Limekiln at Roche Harbor, San Juan Island, Washington
BY KIMBERLY MAYER
My dog looks at me from across the room.
Something is not right, she says with her brown eyes. Don’t know what, but I’m here to make it better.
We go outside to pick up fallen branches. Well, she meanders around and I pick up branches. Clearing the brush clears my head. Didn’t I once laugh when I read that one of the activities President George W. Bush most enjoyed at his ranch in Crawford, Texas was clearing brush? Anyway, live and learn.
A new purpose in life lately: enhancing the woods. I know of a man who does just that on his acreage on San Juan Island. A professor emeritus of physics at the University of Washington in Seattle, out on island he devotes himself to this, enhancing the woods. Married to a friend of mine, I have been hoping to meet him, talk to him, or simply trail him around. Our book group met there recently–he scattered, as husbands do—and when I turned onto their property I thought it a forested park.
The trees don’t know the Coronavirus. In North America trees have known The Dutch Elm Disease, Armillaria Root Rot, Anthracnose and Leaf Spot Diseases, Annosum Root Rot, Aspen Canker, Bacterial Wet Wood, Beech Bark Disease, Brown Spot in Longleaf Pine, Canker Rot, and Commandra Blister Rust, so their lives have not been without consternation. It isn’t easy being a tree. But trees today will live through the Coronavirus, just as many of them lived through the 1918 Spanish Flu global pandemic.
Our trees on island faced a fate worse than plague, the limestone mining industry. On islands rimmed with large deposits of high quality limestone on the shoreline, rock was quarried, blasted and shunted downhill to the kilns. And trees were felled to fuel the fires of the ovens. Converted to commercial quick lime primarily for the building industry, and sent off in barrels on fleets of ships, both sail and steam. All this was not without erosion, the gouging out of hillsides. Wetlands were filled. Shellfish flats buried.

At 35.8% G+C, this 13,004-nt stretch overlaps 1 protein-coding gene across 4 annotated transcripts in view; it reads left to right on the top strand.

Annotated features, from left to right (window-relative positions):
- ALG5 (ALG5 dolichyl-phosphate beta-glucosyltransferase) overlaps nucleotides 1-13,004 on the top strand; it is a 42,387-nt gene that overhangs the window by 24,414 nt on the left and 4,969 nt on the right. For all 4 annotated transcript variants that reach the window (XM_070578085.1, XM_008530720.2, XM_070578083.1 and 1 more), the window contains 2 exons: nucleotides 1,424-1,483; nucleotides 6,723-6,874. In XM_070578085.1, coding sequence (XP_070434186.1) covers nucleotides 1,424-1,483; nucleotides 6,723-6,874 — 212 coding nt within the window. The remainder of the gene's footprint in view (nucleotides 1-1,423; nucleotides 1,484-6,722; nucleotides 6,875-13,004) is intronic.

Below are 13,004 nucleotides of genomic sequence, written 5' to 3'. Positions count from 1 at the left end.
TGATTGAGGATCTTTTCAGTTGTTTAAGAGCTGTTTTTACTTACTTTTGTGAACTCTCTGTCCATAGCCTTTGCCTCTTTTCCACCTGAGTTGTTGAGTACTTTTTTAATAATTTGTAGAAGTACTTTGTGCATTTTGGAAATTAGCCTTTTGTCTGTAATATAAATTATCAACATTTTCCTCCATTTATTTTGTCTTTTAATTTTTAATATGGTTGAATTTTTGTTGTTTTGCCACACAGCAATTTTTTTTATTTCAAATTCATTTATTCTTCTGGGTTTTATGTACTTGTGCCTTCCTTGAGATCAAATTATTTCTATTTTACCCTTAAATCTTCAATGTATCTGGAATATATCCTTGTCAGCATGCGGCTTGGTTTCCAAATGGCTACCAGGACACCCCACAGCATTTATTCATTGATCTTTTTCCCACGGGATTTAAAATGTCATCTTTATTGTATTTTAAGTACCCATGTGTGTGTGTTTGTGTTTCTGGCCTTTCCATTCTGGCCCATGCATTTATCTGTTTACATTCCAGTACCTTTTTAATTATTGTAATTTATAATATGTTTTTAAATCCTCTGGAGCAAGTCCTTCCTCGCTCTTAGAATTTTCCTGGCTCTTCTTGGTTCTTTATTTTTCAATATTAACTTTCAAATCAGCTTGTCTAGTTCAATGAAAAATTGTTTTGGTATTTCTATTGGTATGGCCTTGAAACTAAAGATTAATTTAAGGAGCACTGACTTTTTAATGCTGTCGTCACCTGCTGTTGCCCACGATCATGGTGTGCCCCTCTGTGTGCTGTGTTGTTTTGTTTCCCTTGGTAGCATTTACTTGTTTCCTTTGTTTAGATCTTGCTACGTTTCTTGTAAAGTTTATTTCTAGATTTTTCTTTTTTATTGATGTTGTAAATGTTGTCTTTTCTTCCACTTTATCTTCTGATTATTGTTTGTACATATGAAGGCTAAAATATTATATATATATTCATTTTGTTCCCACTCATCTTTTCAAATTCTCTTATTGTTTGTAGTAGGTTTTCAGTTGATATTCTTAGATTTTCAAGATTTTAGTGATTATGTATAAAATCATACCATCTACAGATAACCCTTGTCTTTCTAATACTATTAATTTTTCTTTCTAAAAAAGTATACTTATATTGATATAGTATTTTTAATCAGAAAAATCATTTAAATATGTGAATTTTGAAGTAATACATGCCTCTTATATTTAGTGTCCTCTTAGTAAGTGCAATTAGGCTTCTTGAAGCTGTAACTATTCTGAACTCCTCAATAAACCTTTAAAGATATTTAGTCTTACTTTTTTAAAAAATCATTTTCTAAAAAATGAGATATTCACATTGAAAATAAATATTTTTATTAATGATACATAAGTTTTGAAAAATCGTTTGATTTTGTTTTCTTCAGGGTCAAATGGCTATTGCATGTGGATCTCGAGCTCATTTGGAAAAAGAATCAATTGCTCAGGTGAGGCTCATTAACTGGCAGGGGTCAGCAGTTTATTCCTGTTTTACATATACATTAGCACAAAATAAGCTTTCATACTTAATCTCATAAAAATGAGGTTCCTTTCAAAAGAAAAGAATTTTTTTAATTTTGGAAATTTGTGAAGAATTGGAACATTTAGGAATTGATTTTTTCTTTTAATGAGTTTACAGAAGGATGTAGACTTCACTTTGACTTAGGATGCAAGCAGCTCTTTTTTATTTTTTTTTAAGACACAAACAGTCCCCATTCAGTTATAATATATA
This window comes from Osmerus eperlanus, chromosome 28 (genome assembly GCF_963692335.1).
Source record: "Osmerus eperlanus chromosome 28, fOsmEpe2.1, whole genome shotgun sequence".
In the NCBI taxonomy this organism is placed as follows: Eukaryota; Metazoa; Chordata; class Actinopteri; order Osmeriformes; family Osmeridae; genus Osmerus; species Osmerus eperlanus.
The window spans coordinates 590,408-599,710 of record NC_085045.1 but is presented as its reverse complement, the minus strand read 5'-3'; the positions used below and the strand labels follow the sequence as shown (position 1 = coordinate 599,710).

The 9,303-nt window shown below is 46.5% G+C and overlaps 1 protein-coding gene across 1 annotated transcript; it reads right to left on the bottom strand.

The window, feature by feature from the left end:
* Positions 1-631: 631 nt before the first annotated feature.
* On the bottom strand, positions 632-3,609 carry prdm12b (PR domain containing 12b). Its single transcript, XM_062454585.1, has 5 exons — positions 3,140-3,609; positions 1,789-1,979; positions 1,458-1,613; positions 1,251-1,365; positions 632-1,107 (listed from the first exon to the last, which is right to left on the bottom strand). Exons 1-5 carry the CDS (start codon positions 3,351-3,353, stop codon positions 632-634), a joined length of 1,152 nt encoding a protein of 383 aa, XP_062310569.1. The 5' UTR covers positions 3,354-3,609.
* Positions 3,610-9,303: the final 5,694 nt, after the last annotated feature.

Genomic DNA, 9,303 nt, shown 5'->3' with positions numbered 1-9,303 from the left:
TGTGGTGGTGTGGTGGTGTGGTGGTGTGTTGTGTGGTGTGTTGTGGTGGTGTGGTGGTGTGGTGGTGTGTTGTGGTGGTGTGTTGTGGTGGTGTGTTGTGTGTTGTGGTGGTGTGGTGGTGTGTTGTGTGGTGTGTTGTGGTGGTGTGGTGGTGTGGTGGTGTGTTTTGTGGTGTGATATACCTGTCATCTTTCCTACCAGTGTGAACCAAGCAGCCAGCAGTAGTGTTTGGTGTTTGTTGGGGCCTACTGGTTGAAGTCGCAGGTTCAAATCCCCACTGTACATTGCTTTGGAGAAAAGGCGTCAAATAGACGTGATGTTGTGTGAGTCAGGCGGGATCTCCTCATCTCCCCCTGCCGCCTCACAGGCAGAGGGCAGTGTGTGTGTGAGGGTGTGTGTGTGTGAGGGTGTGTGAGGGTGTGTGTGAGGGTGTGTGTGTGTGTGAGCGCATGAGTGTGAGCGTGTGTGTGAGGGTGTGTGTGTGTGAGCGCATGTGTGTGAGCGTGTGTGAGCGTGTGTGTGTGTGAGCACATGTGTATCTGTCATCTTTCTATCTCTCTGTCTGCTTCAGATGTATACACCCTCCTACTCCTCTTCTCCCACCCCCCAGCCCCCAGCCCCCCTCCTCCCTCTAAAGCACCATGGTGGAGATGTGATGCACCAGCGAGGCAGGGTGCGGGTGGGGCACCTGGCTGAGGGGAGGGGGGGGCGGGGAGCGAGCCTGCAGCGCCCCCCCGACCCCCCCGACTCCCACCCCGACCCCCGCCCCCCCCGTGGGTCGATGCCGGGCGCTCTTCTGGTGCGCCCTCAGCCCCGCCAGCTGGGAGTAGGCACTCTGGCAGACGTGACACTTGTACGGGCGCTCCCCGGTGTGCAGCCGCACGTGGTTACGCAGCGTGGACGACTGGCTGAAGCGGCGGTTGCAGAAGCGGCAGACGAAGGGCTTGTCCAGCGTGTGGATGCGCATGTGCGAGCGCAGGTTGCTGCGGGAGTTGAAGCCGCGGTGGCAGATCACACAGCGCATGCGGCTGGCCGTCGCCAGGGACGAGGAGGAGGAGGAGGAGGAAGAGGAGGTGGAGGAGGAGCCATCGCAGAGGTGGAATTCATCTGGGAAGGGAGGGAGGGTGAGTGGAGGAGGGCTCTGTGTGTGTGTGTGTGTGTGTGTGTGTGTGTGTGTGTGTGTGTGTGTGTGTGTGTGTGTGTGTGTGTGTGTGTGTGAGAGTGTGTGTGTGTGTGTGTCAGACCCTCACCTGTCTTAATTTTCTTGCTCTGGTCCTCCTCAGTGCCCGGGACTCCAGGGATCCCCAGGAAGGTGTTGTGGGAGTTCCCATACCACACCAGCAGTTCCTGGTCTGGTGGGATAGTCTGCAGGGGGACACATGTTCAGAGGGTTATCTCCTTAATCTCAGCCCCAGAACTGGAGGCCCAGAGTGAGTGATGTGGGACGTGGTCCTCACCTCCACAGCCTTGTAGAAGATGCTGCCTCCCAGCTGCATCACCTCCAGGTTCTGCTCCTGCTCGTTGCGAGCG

Old growth Douglas fir was the fuel of choice. The voracious appetite of the ovens roared away for more than sixty years, from 1860 to the 1920’s, consuming nearly all our old growth trees, and with them, their stories. It must have been hell here. It took The Great Depression to shut down the massive limekiln industry in the San Juan Islands.
Roche Harbor, where I walk, had the largest lime works operation west of the Mississippi. The trees remember all that the earth in its dense biomass endured. The woods have memory. Today, there are only isolated old growth trees. Now as then, the Douglas fir is most abundant, just as most of the branches I am gathering are Douglas fir. Some trees remember, many are returning, and all we can do is stand beside them.